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abstract naming conventions

P: n/a
We are having a debate in our organization about naming conventions for
abstract classes. The three proposed methods are:

1) Prefix the class name with abstract. Example: AbstractUser
2) Prefix the class name with a: Example aUser
3) Don't do anything to the class name.

I would appreciate hearing what everyone else is doing for naming abstract
classes.

Thanks!
Jul 17 '05 #1
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4 Replies


P: n/a

"Shemp" <st**********@mchsi.com> wrote in message
news:btRec.30344$rg5.48802@attbi_s52...
We are having a debate in our organization about naming conventions for
abstract classes. The three proposed methods are:

1) Prefix the class name with abstract. Example: AbstractUser
2) Prefix the class name with a: Example aUser
3) Don't do anything to the class name.

I would appreciate hearing what everyone else is doing for naming abstract
classes.

Thanks!


Usually the name of a class would indicate some of it's characteristics. It
being abstract is just one, don't see why that should neccesarily be encoded
in its name. The second option seems in contradiction with the convention
that classnames start with an uppercase letter.

Silvio Bierman
Jul 17 '05 #2

P: n/a
Silvio Bierman wrote:
"Shemp" <st**********@mchsi.com> wrote in message
news:btRec.30344$rg5.48802@attbi_s52...
We are having a debate in our organization about naming conventions for
abstract classes. The three proposed methods are:

1) Prefix the class name with abstract. Example: AbstractUser
2) Prefix the class name with a: Example aUser
3) Don't do anything to the class name.

I would appreciate hearing what everyone else is doing for naming abstract
classes.

Thanks!


Usually the name of a class would indicate some of it's characteristics. It
being abstract is just one, don't see why that should neccesarily be encoded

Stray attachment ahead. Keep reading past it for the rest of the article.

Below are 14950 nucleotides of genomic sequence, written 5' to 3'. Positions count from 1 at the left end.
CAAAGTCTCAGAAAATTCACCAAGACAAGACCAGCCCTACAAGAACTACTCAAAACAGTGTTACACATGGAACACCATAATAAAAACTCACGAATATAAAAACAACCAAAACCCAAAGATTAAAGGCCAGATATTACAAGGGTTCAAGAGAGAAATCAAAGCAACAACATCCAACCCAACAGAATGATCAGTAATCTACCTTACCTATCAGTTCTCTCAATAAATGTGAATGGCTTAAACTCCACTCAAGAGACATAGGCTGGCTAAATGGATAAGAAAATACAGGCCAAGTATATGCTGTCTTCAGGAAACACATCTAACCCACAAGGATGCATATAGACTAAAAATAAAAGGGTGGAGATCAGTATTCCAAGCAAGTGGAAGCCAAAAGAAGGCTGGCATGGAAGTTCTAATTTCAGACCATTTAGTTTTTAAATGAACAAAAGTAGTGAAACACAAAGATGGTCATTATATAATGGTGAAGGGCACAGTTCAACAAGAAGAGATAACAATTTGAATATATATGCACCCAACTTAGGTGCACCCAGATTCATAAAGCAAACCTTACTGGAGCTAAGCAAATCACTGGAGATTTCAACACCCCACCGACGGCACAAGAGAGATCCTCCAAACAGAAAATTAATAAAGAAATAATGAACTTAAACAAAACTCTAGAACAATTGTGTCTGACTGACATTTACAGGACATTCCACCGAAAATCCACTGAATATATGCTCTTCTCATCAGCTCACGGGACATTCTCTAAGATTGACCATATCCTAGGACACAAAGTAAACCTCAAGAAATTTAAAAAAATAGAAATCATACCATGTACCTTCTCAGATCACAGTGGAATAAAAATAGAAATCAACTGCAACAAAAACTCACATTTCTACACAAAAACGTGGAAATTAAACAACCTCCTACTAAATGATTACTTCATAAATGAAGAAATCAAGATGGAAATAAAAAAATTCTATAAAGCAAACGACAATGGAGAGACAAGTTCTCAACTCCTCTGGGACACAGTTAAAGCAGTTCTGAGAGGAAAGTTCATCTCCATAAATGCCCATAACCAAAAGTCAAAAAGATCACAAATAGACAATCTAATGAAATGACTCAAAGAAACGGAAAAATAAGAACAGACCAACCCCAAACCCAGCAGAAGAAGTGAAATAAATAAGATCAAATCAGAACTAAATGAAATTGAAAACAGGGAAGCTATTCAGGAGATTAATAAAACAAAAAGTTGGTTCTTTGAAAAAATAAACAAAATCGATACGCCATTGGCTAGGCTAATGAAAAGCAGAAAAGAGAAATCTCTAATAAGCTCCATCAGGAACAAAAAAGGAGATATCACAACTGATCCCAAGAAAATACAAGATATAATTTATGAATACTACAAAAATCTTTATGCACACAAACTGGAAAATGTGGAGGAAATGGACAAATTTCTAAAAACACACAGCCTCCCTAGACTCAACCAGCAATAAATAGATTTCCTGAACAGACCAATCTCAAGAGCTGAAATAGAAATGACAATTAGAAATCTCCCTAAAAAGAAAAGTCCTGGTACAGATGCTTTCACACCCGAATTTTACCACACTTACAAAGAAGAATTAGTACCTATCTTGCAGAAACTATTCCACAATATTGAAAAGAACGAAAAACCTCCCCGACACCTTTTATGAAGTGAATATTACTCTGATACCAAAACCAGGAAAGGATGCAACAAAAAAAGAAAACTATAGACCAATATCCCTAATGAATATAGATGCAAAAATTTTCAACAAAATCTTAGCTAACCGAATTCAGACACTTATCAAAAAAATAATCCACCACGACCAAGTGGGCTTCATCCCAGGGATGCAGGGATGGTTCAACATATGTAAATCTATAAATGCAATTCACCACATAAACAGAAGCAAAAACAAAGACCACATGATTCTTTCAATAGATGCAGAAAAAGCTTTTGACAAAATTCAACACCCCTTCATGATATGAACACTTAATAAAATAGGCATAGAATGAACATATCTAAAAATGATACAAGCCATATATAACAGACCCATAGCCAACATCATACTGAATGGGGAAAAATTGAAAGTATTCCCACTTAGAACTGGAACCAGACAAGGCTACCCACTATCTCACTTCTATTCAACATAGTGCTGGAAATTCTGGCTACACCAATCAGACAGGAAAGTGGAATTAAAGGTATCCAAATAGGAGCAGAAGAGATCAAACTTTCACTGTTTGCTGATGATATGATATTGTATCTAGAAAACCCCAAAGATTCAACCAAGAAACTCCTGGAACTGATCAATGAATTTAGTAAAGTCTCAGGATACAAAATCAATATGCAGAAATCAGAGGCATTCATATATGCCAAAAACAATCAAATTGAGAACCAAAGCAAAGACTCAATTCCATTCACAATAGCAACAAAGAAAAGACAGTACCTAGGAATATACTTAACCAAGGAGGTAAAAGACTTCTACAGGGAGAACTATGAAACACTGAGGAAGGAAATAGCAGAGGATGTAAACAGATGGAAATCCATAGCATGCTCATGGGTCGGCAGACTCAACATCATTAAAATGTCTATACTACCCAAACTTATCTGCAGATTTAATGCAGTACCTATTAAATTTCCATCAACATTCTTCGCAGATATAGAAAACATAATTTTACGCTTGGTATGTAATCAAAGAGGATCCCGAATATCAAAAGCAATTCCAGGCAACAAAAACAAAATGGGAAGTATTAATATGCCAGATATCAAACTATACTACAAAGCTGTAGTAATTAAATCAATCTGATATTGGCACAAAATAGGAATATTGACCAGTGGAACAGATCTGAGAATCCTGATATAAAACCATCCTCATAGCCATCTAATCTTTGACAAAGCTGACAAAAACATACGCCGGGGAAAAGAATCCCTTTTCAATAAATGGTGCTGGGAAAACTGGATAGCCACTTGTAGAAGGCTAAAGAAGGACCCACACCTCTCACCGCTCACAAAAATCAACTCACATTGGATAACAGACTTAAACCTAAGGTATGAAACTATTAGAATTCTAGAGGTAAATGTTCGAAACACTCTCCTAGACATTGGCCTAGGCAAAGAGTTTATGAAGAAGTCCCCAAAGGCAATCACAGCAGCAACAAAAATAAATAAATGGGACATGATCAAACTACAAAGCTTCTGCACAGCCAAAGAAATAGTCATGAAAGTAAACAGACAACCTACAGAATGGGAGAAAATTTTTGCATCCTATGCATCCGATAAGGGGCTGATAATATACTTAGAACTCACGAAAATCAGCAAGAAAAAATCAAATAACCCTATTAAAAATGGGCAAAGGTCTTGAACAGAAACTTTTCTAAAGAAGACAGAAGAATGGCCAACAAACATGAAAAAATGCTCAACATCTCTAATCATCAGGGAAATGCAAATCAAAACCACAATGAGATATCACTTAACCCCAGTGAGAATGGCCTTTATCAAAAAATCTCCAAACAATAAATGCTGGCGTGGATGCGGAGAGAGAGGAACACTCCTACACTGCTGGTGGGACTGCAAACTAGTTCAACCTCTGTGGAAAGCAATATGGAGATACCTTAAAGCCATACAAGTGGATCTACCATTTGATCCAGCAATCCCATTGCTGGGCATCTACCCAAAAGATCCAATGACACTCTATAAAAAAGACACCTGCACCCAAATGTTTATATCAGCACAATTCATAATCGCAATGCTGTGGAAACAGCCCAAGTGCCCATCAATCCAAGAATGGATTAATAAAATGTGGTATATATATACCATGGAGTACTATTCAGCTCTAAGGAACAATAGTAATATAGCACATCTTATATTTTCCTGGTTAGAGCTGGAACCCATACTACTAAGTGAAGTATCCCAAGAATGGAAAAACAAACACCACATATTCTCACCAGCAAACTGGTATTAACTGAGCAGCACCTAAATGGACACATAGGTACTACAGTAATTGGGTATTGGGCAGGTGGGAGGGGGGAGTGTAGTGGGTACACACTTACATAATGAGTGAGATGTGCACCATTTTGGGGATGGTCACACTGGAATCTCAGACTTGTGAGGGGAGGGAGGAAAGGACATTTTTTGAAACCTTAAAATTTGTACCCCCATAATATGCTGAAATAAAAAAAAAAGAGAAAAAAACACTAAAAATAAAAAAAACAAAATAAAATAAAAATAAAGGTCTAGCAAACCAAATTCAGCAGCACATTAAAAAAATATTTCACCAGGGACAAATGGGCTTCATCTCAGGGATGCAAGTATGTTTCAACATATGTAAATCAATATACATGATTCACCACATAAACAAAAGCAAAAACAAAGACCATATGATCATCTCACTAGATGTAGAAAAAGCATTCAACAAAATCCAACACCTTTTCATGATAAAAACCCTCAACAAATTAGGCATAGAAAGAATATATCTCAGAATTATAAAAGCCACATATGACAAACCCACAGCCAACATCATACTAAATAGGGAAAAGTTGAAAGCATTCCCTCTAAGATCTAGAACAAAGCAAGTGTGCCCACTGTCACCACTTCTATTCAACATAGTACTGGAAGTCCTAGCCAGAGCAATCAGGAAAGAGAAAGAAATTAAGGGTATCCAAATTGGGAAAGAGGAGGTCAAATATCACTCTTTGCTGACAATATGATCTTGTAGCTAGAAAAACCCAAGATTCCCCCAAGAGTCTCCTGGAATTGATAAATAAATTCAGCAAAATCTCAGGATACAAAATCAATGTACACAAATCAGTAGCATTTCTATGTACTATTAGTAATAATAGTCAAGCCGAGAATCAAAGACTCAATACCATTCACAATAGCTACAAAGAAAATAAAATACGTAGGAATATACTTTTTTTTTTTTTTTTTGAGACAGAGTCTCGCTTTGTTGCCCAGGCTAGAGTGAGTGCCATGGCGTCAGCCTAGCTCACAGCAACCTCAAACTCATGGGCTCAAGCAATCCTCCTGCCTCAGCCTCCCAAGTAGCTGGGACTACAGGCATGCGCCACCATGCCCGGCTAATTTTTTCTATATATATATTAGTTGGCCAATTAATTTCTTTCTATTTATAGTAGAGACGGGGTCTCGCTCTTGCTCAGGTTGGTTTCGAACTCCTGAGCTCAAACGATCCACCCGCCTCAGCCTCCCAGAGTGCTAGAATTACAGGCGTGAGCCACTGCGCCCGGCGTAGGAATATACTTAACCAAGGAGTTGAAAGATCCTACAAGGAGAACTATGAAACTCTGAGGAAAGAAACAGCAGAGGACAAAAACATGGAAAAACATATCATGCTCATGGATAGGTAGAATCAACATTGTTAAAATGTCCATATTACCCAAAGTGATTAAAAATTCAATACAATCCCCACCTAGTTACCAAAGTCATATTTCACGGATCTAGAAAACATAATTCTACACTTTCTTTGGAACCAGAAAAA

in its name. The second option seems in contradiction with the convention
that classnames start with an uppercase letter.


I agree, if you have an abstract factory that makes, i don't know
aircract. You say AbstractAircraftFactory. i think that's pertty clear.
Poeple know exactly what that does. Even though the factory is a
Singleton, i sometimes omit the singleton for clarity.

An implementation of AbstractAircraftFactory could be AircraftFactoryCSV
that loads aircraft data from a CSV file.

If you want an example of this kind of naming scheme check out the
school project report i did, it has tons of patterns and java names like
that. http://andre.bonin.ca under projects and "BoninsoftATC"
Jul 17 '05 #3

P: n/a
Shemp wrote:
We are having a debate in our organization about naming conventions for
abstract classes. The three proposed methods are:

1) Prefix the class name with abstract. Example: AbstractUser
2) Prefix the class name with a: Example aUser
3) Don't do anything to the class name.

I would appreciate hearing what everyone else is doing for naming abstract
classes.

Thanks!


Option 3 is the best choice. Do not be tempted to go down the path of
overloading the class name with attributes of the class (which could,
perhaps, change over time). Look at the problems that the debate is
trying to resolve. There may be some other issue hidden here
(documentation and training on the classes being used for new
developers? fuzzy or imprecise or improper class decomposition for the
system being created? other?).

Regards,
ErstwhileIII

Jul 17 '05 #4

P: n/a
ErstwhileIII <er**********@netscape.net> wrote in message news:<3-********************@comcast.com>...
Shemp wrote:
We are having a debate in our organization about naming conventions for
abstract classes. The three proposed methods are:

1) Prefix the class name with abstract. Example: AbstractUser
2) Prefix the class name with a: Example aUser
3) Don't do anything to the class name.

I would appreciate hearing what everyone else is doing for naming abstract
classes.

Thanks!


Option 3 is the best choice. Do not be tempted to go down the path of
overloading the class name with attributes of the class (which could,
perhaps, change over time). Look at the problems that the debate is
trying to resolve. There may be some other issue hidden here
(documentation and training on the classes being used for new
developers? fuzzy or imprecise or improper class decomposition for the
system being created? other?).

Regards,
ErstwhileIII


For what it's worth, GoF's design patterns does nothing with the
abstract class name, but prefixes the implementation class with,
"Concrete".

..ed

www.EdmundKirwan.com
Jul 17 '05 #5

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